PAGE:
You’ve built a large media company, but aren’t afraid to ruffle feathers. You’ve filed lawsuits against big companies such as Comcast and McDonald’s and you’re unafraid to speak your mind despite potential backlash. How do you balance your professional goals with speaking your truths?
I don’t think about ruffling feathers. I just don’t. Coretta Scott King, Martin Luther King’s widow, was a friend of mine. She said, “Byron, as Black people, we’ve had four major challenges in this country. No. 1, end slavery. No. 2, end Jim Crow. No. 3, achieve civil rights.” Then she choked up and she said, “No. 4, the real reason they killed my Martin, achieve economic inclusion… And Byron, they didn’t kill my Martin over the speech he gave, ‘I Have a Dream.’ They killed him over the speech he gave at Stanford University in April of ’68.” And the speech was “The Other America,” not “I Have a Dream,” where he said, “One America has opportunity, economic inclusion and education. The other America doesn’t. There are two Americas. Two Americas will not survive. We need to achieve one America.”
They killed him two months later because he was trying to unite America. He was speaking out on behalf mainly for poor white Americans, because there were more poor white Americans than any other group. He was unifying the country. Then they looked at him as an unstoppable power, and then they killed him. When you think about what that means to speak out, it isn’t that you’re speaking out for any other reason but to make it better.
You jumped into digital media very early. How do you identify what’s coming up on the horizon in an ever-changing industry?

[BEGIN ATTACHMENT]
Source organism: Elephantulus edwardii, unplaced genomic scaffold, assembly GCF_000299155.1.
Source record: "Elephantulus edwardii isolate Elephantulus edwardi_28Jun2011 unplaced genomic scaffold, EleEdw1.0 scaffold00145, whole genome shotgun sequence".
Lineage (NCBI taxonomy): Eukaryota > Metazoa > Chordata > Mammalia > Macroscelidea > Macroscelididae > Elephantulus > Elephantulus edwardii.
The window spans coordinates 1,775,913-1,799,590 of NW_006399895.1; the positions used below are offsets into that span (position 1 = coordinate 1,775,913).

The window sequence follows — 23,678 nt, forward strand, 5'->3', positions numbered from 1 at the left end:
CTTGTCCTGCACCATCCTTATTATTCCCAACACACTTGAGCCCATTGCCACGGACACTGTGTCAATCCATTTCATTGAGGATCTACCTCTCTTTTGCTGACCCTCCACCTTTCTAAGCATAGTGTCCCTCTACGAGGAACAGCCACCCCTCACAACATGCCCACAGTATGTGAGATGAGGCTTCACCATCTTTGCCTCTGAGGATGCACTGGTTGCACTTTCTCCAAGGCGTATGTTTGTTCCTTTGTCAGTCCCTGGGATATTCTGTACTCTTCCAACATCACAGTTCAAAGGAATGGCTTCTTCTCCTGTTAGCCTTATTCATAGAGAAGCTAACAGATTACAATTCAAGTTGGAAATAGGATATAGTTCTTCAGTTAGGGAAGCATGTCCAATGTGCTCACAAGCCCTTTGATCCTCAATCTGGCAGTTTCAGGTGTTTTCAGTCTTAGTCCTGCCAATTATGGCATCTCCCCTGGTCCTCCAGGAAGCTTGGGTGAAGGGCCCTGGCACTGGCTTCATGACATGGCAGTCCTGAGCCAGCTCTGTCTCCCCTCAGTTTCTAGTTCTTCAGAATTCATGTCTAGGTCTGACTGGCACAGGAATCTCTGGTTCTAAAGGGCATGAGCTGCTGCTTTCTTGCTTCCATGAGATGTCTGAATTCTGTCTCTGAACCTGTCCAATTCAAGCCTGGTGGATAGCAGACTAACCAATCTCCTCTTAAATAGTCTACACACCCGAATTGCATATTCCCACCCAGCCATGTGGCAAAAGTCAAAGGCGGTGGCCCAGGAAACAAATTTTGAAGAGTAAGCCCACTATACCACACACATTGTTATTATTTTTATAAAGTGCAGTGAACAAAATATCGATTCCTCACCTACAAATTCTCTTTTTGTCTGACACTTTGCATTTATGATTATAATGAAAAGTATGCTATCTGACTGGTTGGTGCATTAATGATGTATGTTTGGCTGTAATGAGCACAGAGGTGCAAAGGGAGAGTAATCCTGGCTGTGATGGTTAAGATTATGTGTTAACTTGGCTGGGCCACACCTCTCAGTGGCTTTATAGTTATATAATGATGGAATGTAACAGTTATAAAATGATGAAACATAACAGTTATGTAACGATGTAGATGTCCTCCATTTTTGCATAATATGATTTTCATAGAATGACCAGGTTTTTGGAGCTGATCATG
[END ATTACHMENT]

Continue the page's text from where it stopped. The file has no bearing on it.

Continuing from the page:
As a comedian, my training is really to understand human behavior and study human behavior. That’s the mind of a comedian, understanding human behavior. You can apply that to comedy and you can apply it to business. I know what humans are thinking. I know what humans are going to do next. I see where it’s headed.
When I saw 20-plus years ago the dot-com craze — everybody was on dot-com reading — I said, the human animal, we watch more than we read. We’re going to use the internet to watch more than we read. Today, streaming just surpassed television viewing because that’s the human animal. I saw this date over 20 years ago, which is why I own all the premium .tvs. That’s why I own, — which we won an Emmy for —,, We own them all. I bought all the beachfront digital real estate.
So I just bought it all and I just waited for the streaming revolution. Now, we are better positioned than any media company out there to go direct to the consumer worldwide, chasing four billion connected devices.
You’ve mentioned how you took the Ford model and applied it to entertainment. Are there any other nontraditional sources of inspiration that have influenced your media career?
So many. Whether it was Berry Gordy or John D. Rockefeller. You think about the industrial revolution, they had to create a new business philosophy — the vertical integration. Henry Ford, John D. Rockefeller mastered it perfectly.
These great industrialists, they created the thought process of the science of approaching business vertical integration. So when you look at folks like John D. Rockefeller and Andrew Carnegie, that is what inspired me. One hundred years ago, it was the industrial revolution and 100 years later, it’s the digital revolution. What fueled the industrial revolution was gas and oil. Today, what’s fueling the digital revolution is content. Content is the new oil.
I’m chasing John D. Rockefeller. I’m looking to be the largest supplier of what is the new oil, content. That’s who I’m chasing.
If you could have dinner with one fictional character, who would it be and why?
Superman. Ask him, “What drives you?” I think it’s the same thing — he’s pushing for justice, he’s pushing for equality, he’s pushing to make sure it’s fair. At the end of the day, that’s all you want. You want it to be fair and just and balanced because there’s no shortage of people out there who do not want that.
Brandon Katz is TheWrap’s Senior TV Reporter. He has served as a reporter, commentator and contributor at several publications, including Morning Brew, Observer, and Forbes. He has a BA in Electronic Journalism from GMU. Follow him on Twitter: @Great_Katzby